Pathophysiology is functional changes associated with or resulting from disease or injury and the study of those changes. When related to Migraine attacks, the pathophysiology of a Migraine attack would mean the changes in how the brain and central nervous stem function when a Migraine is triggered and during the Migraine attack. We could discuss the pathophysiology of how the triggers themselves work -- what changes occur when we encounter a trigger. We could discuss the pathophysiology of a Migraine attack -- what happens to the blood vessels, the nerves and tissues surrounding the blood vessels, the levels of neurotransmitters such as serotonin and norepinephrine. All of these discussions would be about the pathophysiology of Migraine, something that is still not fully understood. Researchers are making advances, however. The most recent article we published about Migraine research that was related to pathophysiology is Why Hangovers May Be Worse for Migraine Suffer...
Hypertension; HBP; Blood pressure - high
Adults over 18 should have their blood pressure checked regularly.
Lifestyle changes may help control your blood pressure.
Follow your health care provider's recommendations to modify, treat, or control possible causes of high blood pressure.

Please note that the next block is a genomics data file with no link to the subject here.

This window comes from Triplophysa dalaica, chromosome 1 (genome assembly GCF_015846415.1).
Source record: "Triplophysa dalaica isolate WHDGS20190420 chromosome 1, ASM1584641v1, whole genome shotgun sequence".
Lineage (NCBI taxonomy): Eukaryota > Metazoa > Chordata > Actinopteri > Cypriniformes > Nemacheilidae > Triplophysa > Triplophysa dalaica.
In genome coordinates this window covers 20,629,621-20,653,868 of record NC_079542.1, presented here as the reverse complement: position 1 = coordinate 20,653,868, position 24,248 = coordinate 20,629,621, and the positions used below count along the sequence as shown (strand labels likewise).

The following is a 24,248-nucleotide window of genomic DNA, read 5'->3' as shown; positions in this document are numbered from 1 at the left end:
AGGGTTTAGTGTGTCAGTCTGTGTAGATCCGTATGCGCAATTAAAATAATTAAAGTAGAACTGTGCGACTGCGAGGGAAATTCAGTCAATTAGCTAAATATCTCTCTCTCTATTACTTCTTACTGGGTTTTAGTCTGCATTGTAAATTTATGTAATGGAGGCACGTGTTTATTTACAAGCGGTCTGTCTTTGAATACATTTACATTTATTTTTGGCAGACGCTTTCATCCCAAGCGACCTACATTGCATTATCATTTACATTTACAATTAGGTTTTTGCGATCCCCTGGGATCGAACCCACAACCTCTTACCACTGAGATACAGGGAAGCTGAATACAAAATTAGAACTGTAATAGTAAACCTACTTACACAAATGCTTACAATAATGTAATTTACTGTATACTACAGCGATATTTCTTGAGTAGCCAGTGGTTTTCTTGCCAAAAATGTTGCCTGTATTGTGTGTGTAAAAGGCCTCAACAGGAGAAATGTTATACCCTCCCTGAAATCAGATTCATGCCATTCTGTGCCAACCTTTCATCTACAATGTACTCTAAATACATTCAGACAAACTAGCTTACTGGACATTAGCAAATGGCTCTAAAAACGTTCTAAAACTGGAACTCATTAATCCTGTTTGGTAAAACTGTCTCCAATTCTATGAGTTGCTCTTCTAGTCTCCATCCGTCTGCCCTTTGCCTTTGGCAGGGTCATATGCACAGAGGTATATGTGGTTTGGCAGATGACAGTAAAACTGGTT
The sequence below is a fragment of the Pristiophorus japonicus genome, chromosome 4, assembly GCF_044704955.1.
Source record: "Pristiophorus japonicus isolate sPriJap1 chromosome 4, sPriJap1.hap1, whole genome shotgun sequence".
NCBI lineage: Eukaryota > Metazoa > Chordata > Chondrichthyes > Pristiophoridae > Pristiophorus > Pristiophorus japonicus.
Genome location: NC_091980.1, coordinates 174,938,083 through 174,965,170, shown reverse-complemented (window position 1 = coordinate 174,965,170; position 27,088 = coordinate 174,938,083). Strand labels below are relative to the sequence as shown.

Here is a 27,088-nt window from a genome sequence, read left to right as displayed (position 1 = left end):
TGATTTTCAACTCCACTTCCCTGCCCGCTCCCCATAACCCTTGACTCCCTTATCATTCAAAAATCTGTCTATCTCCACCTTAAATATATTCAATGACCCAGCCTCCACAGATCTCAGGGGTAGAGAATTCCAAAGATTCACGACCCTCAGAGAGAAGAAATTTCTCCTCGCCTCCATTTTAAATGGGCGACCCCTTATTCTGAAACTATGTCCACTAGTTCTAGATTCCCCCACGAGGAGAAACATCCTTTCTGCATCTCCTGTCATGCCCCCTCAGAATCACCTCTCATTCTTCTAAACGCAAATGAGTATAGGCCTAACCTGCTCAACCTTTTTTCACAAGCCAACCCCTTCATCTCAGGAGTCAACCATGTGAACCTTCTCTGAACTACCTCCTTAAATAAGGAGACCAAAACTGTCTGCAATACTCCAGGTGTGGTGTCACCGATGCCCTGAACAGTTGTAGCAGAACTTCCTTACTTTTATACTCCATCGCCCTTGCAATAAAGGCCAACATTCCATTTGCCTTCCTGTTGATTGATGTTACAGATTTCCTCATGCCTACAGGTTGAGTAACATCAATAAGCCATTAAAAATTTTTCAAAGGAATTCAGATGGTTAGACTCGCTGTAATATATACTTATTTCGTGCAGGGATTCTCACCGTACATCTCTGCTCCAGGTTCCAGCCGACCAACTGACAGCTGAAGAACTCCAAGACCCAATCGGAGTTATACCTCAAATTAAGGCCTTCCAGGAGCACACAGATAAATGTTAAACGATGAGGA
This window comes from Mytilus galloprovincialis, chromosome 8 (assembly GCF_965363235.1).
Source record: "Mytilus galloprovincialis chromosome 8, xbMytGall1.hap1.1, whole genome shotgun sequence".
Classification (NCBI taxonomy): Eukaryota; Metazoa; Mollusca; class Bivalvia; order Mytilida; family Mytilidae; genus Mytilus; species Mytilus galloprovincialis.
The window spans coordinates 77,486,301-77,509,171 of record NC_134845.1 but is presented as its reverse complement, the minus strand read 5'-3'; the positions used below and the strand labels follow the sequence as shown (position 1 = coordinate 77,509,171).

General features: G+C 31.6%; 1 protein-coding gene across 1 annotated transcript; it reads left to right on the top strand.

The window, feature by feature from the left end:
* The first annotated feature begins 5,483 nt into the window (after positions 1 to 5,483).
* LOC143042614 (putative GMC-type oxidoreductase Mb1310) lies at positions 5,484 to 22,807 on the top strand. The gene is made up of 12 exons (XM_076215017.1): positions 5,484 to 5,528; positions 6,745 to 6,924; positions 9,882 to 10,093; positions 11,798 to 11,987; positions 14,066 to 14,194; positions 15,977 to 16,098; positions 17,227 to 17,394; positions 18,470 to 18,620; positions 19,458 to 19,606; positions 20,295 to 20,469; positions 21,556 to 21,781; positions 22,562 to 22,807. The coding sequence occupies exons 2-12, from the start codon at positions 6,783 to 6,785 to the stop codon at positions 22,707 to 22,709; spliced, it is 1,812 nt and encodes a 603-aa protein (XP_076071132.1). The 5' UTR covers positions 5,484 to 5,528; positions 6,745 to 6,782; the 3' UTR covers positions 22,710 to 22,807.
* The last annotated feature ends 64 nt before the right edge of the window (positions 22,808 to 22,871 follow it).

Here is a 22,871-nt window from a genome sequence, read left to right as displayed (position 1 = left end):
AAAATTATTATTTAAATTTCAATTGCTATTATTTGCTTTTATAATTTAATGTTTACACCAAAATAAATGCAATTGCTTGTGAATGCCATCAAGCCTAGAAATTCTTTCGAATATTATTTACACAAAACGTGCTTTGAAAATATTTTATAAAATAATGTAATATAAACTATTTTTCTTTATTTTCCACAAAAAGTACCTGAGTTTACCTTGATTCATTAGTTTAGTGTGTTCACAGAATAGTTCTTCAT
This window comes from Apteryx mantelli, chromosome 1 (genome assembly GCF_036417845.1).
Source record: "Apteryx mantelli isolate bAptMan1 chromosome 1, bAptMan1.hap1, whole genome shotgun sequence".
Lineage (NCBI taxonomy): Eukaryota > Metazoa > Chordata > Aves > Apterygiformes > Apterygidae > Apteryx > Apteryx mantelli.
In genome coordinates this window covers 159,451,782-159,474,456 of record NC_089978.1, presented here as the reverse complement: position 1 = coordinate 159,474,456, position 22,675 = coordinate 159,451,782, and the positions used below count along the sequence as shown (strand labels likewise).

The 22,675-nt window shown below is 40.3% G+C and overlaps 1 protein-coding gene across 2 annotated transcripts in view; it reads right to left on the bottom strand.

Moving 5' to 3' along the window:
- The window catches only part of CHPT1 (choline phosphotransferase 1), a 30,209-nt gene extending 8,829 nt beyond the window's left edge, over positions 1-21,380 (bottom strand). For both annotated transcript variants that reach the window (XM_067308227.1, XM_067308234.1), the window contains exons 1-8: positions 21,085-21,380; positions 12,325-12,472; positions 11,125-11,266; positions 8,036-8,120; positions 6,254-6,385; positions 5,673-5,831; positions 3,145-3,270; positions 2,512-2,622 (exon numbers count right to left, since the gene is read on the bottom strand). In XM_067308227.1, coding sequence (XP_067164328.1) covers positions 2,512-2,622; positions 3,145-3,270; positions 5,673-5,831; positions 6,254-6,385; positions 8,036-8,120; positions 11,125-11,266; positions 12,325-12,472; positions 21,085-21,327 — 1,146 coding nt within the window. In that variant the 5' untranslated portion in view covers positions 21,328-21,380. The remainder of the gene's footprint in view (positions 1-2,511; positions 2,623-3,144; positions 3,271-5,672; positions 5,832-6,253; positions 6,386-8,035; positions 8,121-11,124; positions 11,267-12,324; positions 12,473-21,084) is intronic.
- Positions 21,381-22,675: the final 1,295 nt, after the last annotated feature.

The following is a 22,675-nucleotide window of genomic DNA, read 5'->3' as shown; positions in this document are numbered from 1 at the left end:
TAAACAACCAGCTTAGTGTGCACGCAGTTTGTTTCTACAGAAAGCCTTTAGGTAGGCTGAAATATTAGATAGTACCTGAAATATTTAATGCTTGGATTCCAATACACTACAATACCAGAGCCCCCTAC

Goldstein LB, Bushnell CD, Adams RJ, Appel LJ, Braun LT, Chaturvedi S, et al. Guidelines for the primary prevention of stroke: a guideline for healthcare professionals from the American Heart Association/American Stroke Association. Stroke . 2011 Feb;42:517-84.
Kaplan NM. Systemic hypertension: Treatment. In: Bonow RO, Mann DL, Zipes DP, Libby P, eds. Braunwald's Heart Disease: A Textbook of Cardiovascular Medicine . 9th ed. Philadelphia, Pa: Saunders Elsevier; 2011:chap 46 .
Victor, RG. Systemic hypertension: Mechanisms and diagnosis. In: Bonow RO, Mann DL, Zipes DP, Libby P, eds. Braunwald's Heart Disease: A Textbook of Card...
An Italian study has shown that people who have both Migraines and hypertension have a higher probability of cerebrovascular events than patients with hypertension alone.
In a session on Migraine and hypertension at the European Society of Hypertension European Meeting on Hypertension in Milan, Dr. Enrico Agabiti-Resei stated:
"The prevalence of hypertension and migraine comorbidity is clinically rare, but doctors should pay attention when they see this, because it might help identify patients at risk of an event. Migraine might be considered as a factor to be included in the score for risk of stroke." 1
In an interview, he commented,
"When a young person has hypertension it's important, particularly if it's a woman, to look for the possible presence of migraine. Once comorbidity is found, it's very important to make an appropriate screening of cardiovascular risk factors, because what a doctor can do is try to reduce as much as possible these risk factors that are correctab...
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